Carnegie winner Landman condemns library closures

Carnegie winner Landman condemns library closures

Tanya Landman, who this morning picked up the CILIP Carnegie medal for Buffalo Soldier (Walker Books), used her acceptance speech to speak out against the closure of libraries, as well as how schools are killing the creative process.
 
Landman said reading and books both inspire creativity and encourage empathy. “A reader is more likely to look at a woman huddled in a doorway or a group of refugees and think ‘what if that was me?’ So why are the politicians shutting down libraries?”, she asked.
 
She continued: “Is it because politicians are stupid? Or arrogant? Or is it something more sinister in that a population that doesn’t read is easier to control?”
 
Landman also criticised the school system in the UK, which, she said, is over-testing children and killing creativity. “At a time when China is looking for ways to teach their children to create and innovate, we seem to be heading in the opposite direction… Schools don’t encourage creative writing because it’s something they can’t easily quantify.”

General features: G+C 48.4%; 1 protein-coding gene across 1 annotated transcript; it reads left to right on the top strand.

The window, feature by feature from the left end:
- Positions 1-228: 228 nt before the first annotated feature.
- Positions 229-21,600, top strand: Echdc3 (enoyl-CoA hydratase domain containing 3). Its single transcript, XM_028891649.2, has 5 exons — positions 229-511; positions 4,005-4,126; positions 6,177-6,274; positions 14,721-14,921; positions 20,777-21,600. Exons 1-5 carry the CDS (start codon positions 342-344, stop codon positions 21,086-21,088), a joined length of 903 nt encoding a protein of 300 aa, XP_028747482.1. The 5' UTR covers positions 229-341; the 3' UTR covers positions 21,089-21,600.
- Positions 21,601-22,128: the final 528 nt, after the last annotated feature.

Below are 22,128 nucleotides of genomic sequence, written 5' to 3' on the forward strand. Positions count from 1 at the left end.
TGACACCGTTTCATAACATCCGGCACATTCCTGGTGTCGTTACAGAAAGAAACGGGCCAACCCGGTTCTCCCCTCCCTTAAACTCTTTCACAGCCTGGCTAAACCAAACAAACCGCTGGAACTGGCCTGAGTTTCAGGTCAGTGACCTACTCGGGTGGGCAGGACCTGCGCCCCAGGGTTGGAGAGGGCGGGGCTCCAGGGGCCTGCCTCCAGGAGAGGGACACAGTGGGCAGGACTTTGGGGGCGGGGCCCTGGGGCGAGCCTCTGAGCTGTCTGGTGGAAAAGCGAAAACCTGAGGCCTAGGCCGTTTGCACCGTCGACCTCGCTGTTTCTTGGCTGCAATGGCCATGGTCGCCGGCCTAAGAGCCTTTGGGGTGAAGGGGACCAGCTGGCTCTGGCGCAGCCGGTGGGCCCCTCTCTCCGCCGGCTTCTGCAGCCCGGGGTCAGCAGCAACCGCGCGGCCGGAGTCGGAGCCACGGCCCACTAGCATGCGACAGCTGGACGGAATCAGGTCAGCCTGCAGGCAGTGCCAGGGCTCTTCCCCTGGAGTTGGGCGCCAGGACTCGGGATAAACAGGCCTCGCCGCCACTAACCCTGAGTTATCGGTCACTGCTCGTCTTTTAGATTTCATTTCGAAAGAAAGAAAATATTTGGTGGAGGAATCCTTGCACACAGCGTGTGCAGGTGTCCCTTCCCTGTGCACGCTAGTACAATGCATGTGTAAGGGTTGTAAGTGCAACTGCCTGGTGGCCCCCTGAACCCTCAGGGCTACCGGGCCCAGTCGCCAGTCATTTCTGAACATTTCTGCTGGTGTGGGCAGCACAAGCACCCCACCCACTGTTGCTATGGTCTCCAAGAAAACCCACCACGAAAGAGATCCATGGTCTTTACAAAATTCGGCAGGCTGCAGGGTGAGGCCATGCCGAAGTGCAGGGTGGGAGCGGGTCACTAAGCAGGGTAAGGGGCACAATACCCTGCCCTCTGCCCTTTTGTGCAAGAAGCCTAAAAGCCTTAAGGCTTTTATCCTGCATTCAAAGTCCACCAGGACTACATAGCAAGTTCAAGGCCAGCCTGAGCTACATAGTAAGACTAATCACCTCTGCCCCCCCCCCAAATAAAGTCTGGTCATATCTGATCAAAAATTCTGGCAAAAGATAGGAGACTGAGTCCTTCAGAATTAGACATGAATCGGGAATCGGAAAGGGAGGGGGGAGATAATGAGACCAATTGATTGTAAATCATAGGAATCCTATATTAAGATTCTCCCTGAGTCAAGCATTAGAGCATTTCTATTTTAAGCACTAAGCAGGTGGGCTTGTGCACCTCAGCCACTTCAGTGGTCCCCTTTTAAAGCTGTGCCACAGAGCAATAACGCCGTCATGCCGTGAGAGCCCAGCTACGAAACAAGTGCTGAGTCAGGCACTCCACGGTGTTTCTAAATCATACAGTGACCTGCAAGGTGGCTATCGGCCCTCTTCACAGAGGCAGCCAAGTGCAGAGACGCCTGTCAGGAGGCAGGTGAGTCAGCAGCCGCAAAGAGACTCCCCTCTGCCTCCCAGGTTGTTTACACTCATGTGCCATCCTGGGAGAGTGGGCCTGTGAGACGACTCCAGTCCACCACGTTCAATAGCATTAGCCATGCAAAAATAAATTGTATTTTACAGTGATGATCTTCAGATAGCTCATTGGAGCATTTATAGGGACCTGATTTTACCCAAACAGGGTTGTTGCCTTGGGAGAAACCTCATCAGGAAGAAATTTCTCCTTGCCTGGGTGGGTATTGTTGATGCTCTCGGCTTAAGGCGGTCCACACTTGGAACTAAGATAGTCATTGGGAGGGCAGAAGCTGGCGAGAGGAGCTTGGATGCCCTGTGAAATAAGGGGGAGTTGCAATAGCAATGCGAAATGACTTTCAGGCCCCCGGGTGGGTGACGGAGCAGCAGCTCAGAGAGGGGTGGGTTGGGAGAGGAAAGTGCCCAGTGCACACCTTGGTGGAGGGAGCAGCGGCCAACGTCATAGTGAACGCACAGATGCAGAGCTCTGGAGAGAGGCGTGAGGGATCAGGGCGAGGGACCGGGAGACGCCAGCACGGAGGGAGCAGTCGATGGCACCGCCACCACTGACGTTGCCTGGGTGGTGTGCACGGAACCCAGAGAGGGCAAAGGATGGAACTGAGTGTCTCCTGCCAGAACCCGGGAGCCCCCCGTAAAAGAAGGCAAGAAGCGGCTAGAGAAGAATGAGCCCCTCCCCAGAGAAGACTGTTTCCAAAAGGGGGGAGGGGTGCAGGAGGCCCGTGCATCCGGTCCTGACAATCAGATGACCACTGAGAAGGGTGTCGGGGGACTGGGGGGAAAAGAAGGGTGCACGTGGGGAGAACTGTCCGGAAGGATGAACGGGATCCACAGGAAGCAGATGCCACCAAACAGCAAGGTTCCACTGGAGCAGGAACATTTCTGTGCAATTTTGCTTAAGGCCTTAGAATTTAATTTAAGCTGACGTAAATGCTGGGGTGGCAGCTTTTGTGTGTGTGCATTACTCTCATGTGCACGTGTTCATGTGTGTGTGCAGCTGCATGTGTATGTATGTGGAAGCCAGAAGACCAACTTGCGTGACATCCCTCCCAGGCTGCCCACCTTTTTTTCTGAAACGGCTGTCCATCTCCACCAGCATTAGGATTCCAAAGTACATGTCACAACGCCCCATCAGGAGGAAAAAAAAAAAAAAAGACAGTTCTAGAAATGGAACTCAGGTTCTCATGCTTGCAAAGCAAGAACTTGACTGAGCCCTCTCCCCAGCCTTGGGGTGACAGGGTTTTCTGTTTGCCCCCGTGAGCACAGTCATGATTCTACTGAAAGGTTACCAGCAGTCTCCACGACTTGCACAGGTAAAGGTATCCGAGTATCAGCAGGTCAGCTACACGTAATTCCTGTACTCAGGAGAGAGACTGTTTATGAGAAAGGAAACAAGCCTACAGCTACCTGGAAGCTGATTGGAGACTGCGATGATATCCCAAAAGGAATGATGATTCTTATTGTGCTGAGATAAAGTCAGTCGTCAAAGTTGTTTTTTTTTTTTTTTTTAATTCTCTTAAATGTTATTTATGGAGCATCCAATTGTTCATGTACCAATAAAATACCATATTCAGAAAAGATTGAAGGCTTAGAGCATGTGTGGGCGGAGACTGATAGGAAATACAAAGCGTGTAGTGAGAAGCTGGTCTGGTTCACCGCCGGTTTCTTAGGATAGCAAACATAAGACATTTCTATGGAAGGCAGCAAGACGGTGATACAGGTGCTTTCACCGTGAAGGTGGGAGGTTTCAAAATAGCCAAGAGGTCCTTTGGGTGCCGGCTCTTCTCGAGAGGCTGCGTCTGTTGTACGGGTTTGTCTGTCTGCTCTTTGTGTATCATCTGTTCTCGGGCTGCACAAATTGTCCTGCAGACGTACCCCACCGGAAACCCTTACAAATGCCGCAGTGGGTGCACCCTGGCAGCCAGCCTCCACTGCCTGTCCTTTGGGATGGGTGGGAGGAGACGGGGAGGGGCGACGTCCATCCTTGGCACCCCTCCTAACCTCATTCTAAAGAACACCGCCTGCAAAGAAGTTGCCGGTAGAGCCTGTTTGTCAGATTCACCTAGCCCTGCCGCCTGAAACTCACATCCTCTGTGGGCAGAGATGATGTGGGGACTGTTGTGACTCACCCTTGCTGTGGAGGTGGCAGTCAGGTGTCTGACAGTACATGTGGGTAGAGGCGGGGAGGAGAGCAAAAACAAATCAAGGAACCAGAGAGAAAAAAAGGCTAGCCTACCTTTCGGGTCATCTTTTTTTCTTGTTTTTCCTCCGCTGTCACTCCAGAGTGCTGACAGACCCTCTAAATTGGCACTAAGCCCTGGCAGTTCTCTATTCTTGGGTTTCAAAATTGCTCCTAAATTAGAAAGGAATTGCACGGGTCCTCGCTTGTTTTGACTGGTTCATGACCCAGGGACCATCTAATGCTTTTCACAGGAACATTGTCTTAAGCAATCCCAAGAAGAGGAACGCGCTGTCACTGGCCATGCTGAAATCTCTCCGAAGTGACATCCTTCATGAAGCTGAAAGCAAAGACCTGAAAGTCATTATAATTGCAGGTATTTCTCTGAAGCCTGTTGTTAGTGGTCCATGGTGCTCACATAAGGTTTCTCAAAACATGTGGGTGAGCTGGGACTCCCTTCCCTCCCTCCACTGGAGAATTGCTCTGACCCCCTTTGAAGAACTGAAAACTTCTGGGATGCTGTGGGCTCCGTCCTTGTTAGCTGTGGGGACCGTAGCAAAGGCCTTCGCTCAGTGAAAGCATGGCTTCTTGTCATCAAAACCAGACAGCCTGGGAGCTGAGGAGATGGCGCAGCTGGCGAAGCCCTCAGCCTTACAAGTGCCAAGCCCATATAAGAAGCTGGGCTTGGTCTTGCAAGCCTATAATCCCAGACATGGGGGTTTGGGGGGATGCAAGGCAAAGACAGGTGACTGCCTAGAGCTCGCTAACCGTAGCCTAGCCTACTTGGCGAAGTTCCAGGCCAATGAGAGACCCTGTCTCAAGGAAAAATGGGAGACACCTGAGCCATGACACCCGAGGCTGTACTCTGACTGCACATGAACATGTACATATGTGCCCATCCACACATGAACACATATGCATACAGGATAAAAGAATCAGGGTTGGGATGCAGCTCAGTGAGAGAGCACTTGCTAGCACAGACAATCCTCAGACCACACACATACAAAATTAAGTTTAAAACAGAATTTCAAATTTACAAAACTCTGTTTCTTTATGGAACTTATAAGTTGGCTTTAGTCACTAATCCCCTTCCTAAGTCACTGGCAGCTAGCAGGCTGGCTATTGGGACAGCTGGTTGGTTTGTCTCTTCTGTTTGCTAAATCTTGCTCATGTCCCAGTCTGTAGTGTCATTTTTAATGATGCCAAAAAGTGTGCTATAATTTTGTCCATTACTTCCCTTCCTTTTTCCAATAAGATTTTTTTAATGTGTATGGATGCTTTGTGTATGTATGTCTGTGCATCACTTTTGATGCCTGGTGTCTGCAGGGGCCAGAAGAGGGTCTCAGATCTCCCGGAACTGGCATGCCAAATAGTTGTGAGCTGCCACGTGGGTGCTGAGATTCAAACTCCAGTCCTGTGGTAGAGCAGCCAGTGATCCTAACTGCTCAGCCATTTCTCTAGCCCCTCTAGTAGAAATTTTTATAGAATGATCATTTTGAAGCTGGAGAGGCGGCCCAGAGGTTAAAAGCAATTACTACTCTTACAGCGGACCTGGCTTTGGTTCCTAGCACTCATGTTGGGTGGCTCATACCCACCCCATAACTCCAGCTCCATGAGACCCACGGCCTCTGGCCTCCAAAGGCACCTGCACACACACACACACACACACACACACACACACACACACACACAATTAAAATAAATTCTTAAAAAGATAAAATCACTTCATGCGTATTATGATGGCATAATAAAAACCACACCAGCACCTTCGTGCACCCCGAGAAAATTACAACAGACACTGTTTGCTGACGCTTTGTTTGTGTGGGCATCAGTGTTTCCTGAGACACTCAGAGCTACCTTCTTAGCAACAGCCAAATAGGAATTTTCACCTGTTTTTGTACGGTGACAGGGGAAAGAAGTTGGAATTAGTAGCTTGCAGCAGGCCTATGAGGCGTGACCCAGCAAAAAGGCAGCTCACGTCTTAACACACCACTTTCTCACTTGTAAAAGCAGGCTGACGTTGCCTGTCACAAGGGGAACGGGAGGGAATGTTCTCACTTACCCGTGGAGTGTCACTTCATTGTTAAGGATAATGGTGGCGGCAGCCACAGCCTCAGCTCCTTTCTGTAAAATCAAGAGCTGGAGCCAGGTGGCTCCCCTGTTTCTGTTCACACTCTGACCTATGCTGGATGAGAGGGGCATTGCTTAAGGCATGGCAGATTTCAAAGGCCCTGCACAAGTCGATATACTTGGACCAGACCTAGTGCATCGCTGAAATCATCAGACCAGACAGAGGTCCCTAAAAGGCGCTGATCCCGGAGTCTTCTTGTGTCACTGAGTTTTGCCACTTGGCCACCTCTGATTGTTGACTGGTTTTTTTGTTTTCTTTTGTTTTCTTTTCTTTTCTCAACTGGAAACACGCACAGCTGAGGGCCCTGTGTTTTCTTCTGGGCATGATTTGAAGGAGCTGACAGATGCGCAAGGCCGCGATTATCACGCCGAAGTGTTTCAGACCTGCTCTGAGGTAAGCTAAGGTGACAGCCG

Will Grill, who won the CILIP Kate Greenaway award for illustration for Shackleton’s Journey (Flying Eye), used his speech to talk about dyslexia and the importance of non-fiction. “Non-fiction is often seen as unglamorous compared to fiction in picture books but it doesn't have to be that way,” he said.
 
Grill said he had always loved stories as a child but struggled with dyslexia. He said non-fiction “can also be more accessible for those who struggle with reading, as dyslexics like myself have. Picture books and graphic novels are a way into reading for us, and I was moved to create my book after reading of Shackleton’s heroism and endurance.”